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  • Phonology

    • Phonology is the study of the sounds of language

    • phone: a vocal sound

    • phoneme: a minimal sound unit recognized as a distinct value by the speakers of a language (e.g. [p], [b], [a]); the smallest sound that can distinguish one word from another (e.g.[f]at/[v]at, stri[f]e, stri[v]e)

    • allophones are variants of a phoneme which the speakers of the language don't perceive as different from that phoneme (e.g. compare the different sounds of the "t" in "cat," "satin," "cater"-- they sound very different but, to speakers of American English, they are all just t's!)

    • there are about 100-150 human sounds (see International Phonetic Alphabet)

    • Modern English has about 35 main phonemes, though English speakers use about 35-45 different sounds

    • the sounds of language are produced by the passage of air through the vocal tract

    • diagram of the human vocal tract (see number key below for identification of the different parts):

vocal tract

Illustration © 2002 Emily J. Fajardo

  • 1 Lips
  • 2 Teeth
  • 3 Alveolar Region
  • 4 Tongue
  • 5 Palate
  • 6 Velum
  • 7 Uvula
  • 8 Pharynx
  • 9 Nasal Cavity
  • 10 Epiglottis
  • 11 Esophagus
  • 12 Glottis
  • 13 Vocal Cords
  • 14 Trachea
  • 15 Larynx
  • Vowels: sounds involving the unrestricted flow of air through the mouth

    • vowel sounds are always voiced (i.e. they involve vibration of the vocal cords)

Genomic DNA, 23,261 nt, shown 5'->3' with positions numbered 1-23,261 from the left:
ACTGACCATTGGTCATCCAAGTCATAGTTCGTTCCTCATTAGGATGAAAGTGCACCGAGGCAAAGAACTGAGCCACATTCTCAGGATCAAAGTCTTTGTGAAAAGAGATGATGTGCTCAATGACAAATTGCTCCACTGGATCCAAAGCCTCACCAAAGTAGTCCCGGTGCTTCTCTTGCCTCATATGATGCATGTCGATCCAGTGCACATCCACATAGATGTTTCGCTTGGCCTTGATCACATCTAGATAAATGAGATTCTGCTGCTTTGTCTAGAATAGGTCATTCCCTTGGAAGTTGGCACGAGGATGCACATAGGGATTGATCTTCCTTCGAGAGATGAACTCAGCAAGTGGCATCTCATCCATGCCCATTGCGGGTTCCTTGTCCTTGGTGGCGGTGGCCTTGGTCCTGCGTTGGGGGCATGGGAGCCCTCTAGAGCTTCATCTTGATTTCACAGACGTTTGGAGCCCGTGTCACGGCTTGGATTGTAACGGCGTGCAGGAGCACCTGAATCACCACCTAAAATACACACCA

• vowels differ depending on the degree of openness of the mouth and height of the tongue (the lower the tongue the more open the mouth) (high, mid, low)

    • also important in vowel articulation is the position in the mouth of the highest part of the tongue (front, central, back)

    • main vowel phonemes in English:

  • vowels

    • diphthongs are sounds involving two vowels (e.g. [ai], [au], [oi], in words like "buy," "bough," and "boy" respectively )

    • in English unstressed vowels tend to be pronounced as the mid-central vowel

  • Consonants: phonemes that involve stoppage of flow of air in vocal tract

    • voiced consonants: involve vibration of the vocal cords

    • voiceless consonanst: no vibration of the vocal cords
    • place of articulation:
      • labial : involving the lips
      • dental: involving the teeth
      • alveolar: involving the area behind the teeth
      • palatal: involving the hard palate
      • velar: involving the velum or soft palate

    • manner of articulation
      • stops (plosives): involve the stoppage and sudden release of air
      • fricatives (spirants): involve the constricted flow of air producing a kind of hissing sound
      • affricates: a combination of stop + fricative
      • nasals: flow of air channeled through the nose, always voiced
      • lateral: flow of air channeled through the sides of the tongue, also voiced
      • retroflex: similar to the lateral but involving a backward curving of the tip of the tongue, also voiced
      • semivowels (glides): similar to vowels in that the stoppage of the flow of air is very minimal

    • chart of consonant phonemes in English:



References & Links:


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Last updated: 09/26/2008


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